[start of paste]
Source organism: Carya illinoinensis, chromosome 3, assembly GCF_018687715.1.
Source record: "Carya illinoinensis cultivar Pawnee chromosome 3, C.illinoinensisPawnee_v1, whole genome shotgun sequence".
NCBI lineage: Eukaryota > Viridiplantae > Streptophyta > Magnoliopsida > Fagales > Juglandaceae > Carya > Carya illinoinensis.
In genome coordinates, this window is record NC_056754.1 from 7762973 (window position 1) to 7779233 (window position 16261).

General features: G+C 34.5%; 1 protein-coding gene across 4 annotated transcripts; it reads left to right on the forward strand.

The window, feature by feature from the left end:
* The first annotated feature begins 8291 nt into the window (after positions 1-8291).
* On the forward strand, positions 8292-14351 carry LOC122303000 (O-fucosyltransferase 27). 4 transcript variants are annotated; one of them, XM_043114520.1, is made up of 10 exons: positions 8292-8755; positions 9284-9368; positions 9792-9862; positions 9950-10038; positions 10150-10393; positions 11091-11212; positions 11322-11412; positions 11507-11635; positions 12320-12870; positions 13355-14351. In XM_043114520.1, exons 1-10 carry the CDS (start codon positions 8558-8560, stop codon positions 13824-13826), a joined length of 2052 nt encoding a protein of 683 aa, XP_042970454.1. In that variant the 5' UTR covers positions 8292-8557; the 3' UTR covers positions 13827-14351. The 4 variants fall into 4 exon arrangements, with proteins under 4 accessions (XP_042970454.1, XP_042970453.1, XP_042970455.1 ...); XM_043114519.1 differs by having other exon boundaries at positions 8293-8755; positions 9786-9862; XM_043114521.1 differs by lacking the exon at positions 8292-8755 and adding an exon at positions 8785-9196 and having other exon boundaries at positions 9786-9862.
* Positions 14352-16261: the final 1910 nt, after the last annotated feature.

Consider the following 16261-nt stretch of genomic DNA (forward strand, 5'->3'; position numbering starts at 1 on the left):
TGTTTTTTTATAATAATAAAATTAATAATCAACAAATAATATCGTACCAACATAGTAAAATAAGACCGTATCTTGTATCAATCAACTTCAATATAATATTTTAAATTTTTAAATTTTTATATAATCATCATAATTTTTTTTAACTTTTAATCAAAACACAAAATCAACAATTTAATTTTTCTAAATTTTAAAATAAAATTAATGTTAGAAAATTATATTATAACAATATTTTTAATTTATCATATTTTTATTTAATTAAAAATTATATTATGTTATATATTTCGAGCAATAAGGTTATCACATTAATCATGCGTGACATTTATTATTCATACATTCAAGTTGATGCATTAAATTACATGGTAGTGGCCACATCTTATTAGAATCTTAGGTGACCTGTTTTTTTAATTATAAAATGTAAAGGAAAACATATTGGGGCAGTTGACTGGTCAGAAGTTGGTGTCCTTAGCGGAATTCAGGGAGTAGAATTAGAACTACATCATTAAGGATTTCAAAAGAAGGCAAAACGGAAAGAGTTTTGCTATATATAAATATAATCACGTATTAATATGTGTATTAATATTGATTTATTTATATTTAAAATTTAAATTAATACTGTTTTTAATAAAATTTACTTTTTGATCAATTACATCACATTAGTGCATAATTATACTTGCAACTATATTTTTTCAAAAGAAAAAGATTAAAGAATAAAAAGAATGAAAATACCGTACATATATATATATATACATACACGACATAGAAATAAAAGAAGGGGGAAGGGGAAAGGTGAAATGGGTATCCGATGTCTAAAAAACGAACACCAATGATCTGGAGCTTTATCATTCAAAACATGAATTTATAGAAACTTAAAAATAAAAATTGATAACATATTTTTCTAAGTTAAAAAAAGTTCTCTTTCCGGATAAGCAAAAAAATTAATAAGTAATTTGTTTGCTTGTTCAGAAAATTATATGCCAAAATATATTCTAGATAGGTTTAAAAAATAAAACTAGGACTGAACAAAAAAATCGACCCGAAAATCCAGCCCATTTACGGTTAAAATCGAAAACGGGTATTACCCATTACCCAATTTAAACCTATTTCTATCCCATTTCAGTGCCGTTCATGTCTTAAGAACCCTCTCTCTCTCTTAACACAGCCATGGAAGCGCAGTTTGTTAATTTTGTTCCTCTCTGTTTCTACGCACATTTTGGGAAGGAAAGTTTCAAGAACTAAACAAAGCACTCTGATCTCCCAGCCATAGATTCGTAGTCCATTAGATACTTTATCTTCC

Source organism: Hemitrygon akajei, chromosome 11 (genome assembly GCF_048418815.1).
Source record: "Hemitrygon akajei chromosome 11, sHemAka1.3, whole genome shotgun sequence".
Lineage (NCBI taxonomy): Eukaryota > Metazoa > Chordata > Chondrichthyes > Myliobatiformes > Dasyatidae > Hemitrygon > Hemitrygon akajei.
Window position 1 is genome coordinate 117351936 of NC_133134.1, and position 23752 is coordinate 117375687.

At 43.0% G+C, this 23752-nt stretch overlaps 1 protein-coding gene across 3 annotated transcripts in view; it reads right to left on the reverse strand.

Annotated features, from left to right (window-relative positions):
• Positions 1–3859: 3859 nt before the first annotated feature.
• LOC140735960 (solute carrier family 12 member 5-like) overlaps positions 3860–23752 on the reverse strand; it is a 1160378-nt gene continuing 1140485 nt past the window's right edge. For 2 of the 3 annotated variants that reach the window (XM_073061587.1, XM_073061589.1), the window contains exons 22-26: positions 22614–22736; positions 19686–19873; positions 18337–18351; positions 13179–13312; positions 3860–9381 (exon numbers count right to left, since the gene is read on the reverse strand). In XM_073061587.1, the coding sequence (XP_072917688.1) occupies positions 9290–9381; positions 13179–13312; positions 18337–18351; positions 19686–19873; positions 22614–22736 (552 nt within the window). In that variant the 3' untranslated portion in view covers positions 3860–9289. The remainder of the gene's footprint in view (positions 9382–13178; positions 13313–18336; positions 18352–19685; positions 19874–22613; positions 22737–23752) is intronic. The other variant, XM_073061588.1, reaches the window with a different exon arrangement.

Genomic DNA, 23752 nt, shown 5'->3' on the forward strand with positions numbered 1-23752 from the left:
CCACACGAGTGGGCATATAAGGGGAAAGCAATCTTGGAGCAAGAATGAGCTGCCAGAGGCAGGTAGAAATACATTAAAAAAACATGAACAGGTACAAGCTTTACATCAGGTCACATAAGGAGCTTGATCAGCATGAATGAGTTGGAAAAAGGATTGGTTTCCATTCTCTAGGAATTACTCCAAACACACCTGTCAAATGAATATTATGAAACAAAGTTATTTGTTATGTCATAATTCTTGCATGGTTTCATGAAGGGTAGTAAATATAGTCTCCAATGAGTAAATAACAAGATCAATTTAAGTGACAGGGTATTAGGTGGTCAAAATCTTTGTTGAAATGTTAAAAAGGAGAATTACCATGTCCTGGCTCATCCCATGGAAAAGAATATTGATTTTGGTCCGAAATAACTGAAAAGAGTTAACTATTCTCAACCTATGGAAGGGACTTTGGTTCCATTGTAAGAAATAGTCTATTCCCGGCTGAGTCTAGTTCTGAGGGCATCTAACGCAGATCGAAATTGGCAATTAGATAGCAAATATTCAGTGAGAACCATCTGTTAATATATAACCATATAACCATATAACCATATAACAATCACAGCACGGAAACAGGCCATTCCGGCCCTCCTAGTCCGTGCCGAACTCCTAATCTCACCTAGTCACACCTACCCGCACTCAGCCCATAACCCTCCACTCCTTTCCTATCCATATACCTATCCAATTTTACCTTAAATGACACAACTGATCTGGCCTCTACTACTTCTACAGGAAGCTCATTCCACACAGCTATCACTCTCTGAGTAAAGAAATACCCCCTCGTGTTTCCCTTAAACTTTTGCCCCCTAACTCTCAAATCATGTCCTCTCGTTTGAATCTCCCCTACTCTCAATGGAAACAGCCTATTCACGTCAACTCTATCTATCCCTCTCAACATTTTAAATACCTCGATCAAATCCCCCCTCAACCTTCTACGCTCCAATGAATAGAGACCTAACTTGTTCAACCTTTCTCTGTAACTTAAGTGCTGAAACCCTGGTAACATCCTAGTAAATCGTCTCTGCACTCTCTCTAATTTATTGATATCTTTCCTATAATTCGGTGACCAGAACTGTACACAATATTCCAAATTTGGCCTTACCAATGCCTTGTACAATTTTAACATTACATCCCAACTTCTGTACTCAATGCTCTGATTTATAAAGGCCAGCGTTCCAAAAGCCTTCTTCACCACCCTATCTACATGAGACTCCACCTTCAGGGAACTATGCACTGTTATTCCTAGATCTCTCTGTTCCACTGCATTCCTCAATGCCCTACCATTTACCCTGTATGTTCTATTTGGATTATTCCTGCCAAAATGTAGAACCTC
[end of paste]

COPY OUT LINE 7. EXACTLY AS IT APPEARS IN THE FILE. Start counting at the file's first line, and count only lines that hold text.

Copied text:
* The first annotated feature begins 8291 nt into the window (after positions 1-8291).